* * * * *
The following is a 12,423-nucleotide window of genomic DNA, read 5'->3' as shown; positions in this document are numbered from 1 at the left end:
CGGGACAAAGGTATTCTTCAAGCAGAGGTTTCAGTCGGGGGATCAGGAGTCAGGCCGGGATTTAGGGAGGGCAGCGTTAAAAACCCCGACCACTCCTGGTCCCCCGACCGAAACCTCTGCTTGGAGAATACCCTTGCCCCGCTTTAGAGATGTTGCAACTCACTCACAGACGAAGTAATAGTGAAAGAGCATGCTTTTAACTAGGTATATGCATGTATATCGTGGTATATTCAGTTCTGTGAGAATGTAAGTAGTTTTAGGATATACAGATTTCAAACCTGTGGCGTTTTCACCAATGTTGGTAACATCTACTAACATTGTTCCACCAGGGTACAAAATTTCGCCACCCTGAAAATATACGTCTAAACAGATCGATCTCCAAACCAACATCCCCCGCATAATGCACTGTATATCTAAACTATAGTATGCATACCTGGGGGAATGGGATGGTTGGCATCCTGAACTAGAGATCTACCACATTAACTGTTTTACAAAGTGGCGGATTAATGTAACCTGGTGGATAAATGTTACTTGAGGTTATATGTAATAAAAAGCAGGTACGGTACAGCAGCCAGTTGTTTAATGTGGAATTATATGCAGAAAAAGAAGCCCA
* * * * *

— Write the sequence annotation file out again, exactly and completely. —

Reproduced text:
The following is a 12,423-nucleotide window of genomic DNA, read 5'->3' as shown; positions in this document are numbered from 1 at the left end:
CGGGACAAAGGTATTCTTCAAGCAGAGGTTTCAGTCGGGGGATCAGGAGTCAGGCCGGGATTTAGGGAGGGCAGCGTTAAAAACCCCGACCACTCCTGGTCCCCCGACCGAAACCTCTGCTTGGAGAATACCCTTGCCCCGCTTTAGAGATGTTGCAACTCACTCACAGACGAAGTAATAGTGAAAGAGCATGCTTTTAACTAGGTATATGCATGTATATCGTGGTATATTCAGTTCTGTGAGAATGTAAGTAGTTTTAGGATATACAGATTTCAAACCTGTGGCGTTTTCACCAATGTTGGTAACATCTACTAACATTGTTCCACCAGGGTACAAAATTTCGCCACCCTGAAAATATACGTCTAAACAGATCGATCTCCAAACCAACATCCCCCGCATAATGCACTGTATATCTAAACTATAGTATGCATACCTGGGGGAATGGGATGGTTGGCATCCTGAACTAGAGATCTACCACATTAACTGTTTTACAAAGTGGCGGATTAATGTAACCTGGTGGATAAATGTTACTTGAGGTTATATGTAATAAAAAGCAGGTACGGTACAGCAGCCAGTTGTTTAATGTGGAATTATATGCAGAAAAAGAAGCCCA